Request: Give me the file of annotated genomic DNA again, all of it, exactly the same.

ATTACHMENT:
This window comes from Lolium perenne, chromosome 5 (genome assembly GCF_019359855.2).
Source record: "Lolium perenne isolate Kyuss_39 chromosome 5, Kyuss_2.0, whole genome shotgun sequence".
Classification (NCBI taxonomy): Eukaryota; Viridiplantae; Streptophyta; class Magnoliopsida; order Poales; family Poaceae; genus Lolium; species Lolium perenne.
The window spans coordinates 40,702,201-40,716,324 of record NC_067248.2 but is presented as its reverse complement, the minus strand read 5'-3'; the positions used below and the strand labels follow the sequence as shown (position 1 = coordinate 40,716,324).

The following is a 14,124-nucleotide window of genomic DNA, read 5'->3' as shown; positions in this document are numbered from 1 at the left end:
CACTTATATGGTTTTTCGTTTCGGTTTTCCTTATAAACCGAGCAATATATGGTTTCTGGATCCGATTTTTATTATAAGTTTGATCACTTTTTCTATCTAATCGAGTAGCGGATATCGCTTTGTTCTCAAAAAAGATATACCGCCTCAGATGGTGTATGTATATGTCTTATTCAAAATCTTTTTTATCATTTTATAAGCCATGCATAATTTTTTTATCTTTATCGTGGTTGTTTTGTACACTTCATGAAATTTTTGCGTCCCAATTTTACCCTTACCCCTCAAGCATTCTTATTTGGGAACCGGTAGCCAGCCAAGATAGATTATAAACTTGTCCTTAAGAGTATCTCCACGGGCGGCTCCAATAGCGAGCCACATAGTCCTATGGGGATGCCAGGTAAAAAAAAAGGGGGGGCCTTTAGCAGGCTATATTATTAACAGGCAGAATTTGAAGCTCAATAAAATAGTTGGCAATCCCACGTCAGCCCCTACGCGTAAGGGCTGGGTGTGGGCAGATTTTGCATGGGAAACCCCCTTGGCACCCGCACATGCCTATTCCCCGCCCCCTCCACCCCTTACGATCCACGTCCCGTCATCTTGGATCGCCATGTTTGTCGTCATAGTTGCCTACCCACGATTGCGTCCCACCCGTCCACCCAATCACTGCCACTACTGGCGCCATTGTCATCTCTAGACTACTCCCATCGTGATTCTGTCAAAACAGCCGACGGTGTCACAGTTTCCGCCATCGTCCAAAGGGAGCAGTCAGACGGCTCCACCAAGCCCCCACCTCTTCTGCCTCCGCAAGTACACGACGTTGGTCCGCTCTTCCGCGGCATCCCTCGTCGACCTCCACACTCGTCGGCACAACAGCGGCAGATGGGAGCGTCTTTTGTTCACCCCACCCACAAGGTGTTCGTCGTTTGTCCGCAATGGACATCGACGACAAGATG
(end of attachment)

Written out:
This window comes from Lolium perenne, chromosome 5 (genome assembly GCF_019359855.2).
Source record: "Lolium perenne isolate Kyuss_39 chromosome 5, Kyuss_2.0, whole genome shotgun sequence".
Classification (NCBI taxonomy): Eukaryota; Viridiplantae; Streptophyta; class Magnoliopsida; order Poales; family Poaceae; genus Lolium; species Lolium perenne.
The window spans coordinates 40,702,201-40,716,324 of record NC_067248.2 but is presented as its reverse complement, the minus strand read 5'-3'; the positions used below and the strand labels follow the sequence as shown (position 1 = coordinate 40,716,324).

The following is a 14,124-nucleotide window of genomic DNA, read 5'->3' as shown; positions in this document are numbered from 1 at the left end:
CACTTATATGGTTTTTCGTTTCGGTTTTCCTTATAAACCGAGCAATATATGGTTTCTGGATCCGATTTTTATTATAAGTTTGATCACTTTTTCTATCTAATCGAGTAGCGGATATCGCTTTGTTCTCAAAAAAGATATACCGCCTCAGATGGTGTATGTATATGTCTTATTCAAAATCTTTTTTATCATTTTATAAGCCATGCATAATTTTTTTATCTTTATCGTGGTTGTTTTGTACACTTCATGAAATTTTTGCGTCCCAATTTTACCCTTACCCCTCAAGCATTCTTATTTGGGAACCGGTAGCCAGCCAAGATAGATTATAAACTTGTCCTTAAGAGTATCTCCACGGGCGGCTCCAATAGCGAGCCACATAGTCCTATGGGGATGCCAGGTAAAAAAAAAGGGGGGGCCTTTAGCAGGCTATATTATTAACAGGCAGAATTTGAAGCTCAATAAAATAGTTGGCAATCCCACGTCAGCCCCTACGCGTAAGGGCTGGGTGTGGGCAGATTTTGCATGGGAAACCCCCTTGGCACCCGCACATGCCTATTCCCCGCCCCCTCCACCCCTTACGATCCACGTCCCGTCATCTTGGATCGCCATGTTTGTCGTCATAGTTGCCTACCCACGATTGCGTCCCACCCGTCCACCCAATCACTGCCACTACTGGCGCCATTGTCATCTCTAGACTACTCCCATCGTGATTCTGTCAAAACAGCCGACGGTGTCACAGTTTCCGCCATCGTCCAAAGGGAGCAGTCAGACGGCTCCACCAAGCCCCCACCTCTTCTGCCTCCGCAAGTACACGACGTTGGTCCGCTCTTCCGCGGCATCCCTCGTCGACCTCCACACTCGTCGGCACAACAGCGGCAGATGGGAGCGTCTTTTGTTCACCCCACCCACAAGGTGTTCGTCGTTTGTCCGCAATGGACATCGACGACAAGATG